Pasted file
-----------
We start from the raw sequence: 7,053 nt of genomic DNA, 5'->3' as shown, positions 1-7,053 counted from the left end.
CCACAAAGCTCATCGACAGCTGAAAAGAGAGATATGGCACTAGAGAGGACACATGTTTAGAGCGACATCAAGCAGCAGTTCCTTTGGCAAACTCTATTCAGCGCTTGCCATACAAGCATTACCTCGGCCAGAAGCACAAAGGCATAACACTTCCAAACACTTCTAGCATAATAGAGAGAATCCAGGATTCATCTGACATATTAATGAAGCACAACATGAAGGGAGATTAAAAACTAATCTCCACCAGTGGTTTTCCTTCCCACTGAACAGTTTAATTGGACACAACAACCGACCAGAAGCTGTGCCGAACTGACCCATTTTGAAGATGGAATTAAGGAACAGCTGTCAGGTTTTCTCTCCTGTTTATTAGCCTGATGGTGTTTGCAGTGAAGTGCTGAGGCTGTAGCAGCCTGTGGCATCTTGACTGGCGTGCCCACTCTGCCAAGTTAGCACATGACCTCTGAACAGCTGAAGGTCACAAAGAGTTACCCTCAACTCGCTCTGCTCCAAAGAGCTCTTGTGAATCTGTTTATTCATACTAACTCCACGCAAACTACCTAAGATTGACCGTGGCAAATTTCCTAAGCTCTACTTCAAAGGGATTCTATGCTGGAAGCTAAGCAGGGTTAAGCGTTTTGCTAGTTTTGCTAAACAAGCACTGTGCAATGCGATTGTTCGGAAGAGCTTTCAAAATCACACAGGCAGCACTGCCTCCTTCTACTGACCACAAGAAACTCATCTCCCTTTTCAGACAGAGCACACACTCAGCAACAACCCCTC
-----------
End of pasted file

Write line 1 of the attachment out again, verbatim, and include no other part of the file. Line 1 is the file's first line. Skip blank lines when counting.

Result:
We start from the raw sequence: 7,053 nt of genomic DNA, 5'->3' as shown, positions 1-7,053 counted from the left end.